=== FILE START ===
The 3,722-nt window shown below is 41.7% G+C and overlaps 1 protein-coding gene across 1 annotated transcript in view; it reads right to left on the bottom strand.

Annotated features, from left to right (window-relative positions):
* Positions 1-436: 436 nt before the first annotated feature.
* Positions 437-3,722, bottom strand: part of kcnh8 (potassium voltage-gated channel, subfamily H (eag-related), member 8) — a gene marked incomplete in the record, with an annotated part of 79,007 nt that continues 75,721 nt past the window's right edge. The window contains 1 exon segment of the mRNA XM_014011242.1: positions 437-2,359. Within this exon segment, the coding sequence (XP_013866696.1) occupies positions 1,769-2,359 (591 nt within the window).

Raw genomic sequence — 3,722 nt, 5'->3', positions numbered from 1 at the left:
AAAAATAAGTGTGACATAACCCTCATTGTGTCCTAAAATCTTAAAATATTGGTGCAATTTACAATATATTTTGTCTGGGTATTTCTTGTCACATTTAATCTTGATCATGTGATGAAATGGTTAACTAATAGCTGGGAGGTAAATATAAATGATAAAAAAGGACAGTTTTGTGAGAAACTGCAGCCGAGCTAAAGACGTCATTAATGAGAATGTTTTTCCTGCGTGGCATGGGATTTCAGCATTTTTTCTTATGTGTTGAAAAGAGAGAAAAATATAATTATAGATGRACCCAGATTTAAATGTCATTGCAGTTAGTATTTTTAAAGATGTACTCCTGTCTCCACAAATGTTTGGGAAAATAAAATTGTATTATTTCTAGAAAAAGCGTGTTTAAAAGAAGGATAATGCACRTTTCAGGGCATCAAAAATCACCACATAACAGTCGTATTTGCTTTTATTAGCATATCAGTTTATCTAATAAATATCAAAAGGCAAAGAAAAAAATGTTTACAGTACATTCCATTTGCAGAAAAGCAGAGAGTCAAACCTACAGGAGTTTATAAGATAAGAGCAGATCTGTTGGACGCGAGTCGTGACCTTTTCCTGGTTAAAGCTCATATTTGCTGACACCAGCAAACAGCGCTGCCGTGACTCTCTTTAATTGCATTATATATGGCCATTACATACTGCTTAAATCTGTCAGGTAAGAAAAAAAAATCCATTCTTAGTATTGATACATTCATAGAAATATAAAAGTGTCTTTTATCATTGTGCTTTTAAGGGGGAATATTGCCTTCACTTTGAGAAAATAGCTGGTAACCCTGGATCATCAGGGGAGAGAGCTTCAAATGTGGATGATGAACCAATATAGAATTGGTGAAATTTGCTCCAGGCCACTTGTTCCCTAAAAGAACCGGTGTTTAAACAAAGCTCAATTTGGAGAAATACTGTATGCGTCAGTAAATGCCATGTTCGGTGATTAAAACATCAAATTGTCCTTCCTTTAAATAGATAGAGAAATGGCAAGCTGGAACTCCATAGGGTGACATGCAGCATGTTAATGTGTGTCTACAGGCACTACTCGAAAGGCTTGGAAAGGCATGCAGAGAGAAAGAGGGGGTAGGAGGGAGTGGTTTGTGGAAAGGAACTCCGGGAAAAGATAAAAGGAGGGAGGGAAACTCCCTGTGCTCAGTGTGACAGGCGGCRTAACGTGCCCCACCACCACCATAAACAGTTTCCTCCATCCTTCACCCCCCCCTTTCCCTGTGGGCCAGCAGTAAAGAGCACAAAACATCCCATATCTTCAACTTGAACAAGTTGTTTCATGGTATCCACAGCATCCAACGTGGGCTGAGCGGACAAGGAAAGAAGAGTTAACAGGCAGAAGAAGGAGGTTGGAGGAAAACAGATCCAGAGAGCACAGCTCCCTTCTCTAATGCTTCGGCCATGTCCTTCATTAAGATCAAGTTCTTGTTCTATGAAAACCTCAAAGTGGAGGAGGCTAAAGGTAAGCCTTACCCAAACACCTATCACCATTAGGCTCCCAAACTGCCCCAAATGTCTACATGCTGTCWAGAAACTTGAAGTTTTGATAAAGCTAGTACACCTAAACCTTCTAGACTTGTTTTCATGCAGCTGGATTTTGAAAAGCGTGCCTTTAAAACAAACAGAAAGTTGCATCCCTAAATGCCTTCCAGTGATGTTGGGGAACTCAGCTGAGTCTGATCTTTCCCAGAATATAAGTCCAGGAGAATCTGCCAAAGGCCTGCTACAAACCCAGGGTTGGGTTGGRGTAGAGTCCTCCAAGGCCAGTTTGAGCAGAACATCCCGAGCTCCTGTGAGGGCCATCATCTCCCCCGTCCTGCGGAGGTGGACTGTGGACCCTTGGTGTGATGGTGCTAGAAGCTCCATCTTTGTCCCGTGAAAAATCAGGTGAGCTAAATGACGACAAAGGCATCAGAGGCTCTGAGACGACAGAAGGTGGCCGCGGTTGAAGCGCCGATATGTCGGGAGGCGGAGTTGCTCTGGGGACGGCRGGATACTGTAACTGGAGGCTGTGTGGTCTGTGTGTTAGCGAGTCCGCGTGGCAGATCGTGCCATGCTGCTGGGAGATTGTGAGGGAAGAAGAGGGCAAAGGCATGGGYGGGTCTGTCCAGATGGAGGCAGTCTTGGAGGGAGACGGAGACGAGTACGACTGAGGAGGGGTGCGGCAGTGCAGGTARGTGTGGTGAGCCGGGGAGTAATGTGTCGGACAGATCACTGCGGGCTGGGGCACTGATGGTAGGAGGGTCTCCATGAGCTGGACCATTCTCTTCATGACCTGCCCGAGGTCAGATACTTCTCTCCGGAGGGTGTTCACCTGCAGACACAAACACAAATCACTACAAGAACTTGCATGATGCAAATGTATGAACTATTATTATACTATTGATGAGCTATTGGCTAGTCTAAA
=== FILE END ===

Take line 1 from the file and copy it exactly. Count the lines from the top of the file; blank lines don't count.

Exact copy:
The 3,722-nt window shown below is 41.7% G+C and overlaps 1 protein-coding gene across 1 annotated transcript in view; it reads right to left on the bottom strand.